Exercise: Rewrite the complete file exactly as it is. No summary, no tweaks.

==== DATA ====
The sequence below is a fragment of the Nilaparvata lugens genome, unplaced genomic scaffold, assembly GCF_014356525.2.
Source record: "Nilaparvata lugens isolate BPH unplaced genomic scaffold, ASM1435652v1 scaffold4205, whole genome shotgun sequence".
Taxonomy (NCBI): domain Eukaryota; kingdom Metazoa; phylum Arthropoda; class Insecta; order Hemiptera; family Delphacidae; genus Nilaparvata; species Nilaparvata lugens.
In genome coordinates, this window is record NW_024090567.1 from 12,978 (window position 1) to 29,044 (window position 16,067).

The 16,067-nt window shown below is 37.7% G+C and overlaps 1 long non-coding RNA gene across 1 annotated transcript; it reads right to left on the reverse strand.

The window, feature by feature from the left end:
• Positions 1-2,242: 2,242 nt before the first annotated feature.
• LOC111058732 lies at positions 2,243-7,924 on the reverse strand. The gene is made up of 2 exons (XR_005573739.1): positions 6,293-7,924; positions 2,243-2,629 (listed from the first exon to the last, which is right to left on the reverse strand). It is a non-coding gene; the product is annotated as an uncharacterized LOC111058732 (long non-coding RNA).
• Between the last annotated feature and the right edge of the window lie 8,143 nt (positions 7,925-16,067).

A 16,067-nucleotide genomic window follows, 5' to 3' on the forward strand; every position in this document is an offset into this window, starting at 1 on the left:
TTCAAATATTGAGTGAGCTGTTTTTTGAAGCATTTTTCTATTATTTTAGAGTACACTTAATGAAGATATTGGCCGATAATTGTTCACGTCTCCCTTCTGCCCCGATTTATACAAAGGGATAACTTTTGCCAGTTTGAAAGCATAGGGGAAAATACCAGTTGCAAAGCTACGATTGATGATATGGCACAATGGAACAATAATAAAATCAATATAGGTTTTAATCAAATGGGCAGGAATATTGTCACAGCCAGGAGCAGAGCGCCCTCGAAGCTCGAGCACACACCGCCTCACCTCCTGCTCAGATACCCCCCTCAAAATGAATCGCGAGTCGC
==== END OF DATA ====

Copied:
The sequence below is a fragment of the Nilaparvata lugens genome, unplaced genomic scaffold, assembly GCF_014356525.2.
Source record: "Nilaparvata lugens isolate BPH unplaced genomic scaffold, ASM1435652v1 scaffold4205, whole genome shotgun sequence".
Taxonomy (NCBI): domain Eukaryota; kingdom Metazoa; phylum Arthropoda; class Insecta; order Hemiptera; family Delphacidae; genus Nilaparvata; species Nilaparvata lugens.
In genome coordinates, this window is record NW_024090567.1 from 12,978 (window position 1) to 29,044 (window position 16,067).

The 16,067-nt window shown below is 37.7% G+C and overlaps 1 long non-coding RNA gene across 1 annotated transcript; it reads right to left on the reverse strand.

The window, feature by feature from the left end:
• Positions 1-2,242: 2,242 nt before the first annotated feature.
• LOC111058732 lies at positions 2,243-7,924 on the reverse strand. The gene is made up of 2 exons (XR_005573739.1): positions 6,293-7,924; positions 2,243-2,629 (listed from the first exon to the last, which is right to left on the reverse strand). It is a non-coding gene; the product is annotated as an uncharacterized LOC111058732 (long non-coding RNA).
• Between the last annotated feature and the right edge of the window lie 8,143 nt (positions 7,925-16,067).

A 16,067-nucleotide genomic window follows, 5' to 3' on the forward strand; every position in this document is an offset into this window, starting at 1 on the left:
TTCAAATATTGAGTGAGCTGTTTTTTGAAGCATTTTTCTATTATTTTAGAGTACACTTAATGAAGATATTGGCCGATAATTGTTCACGTCTCCCTTCTGCCCCGATTTATACAAAGGGATAACTTTTGCCAGTTTGAAAGCATAGGGGAAAATACCAGTTGCAAAGCTACGATTGATGATATGGCACAATGGAACAATAATAAAATCAATATAGGTTTTAATCAAATGGGCAGGAATATTGTCACAGCCAGGAGCAGAGCGCCCTCGAAGCTCGAGCACACACCGCCTCACCTCCTGCTCAGATACCCCCCTCAAAATGAATCGCGAGTCGC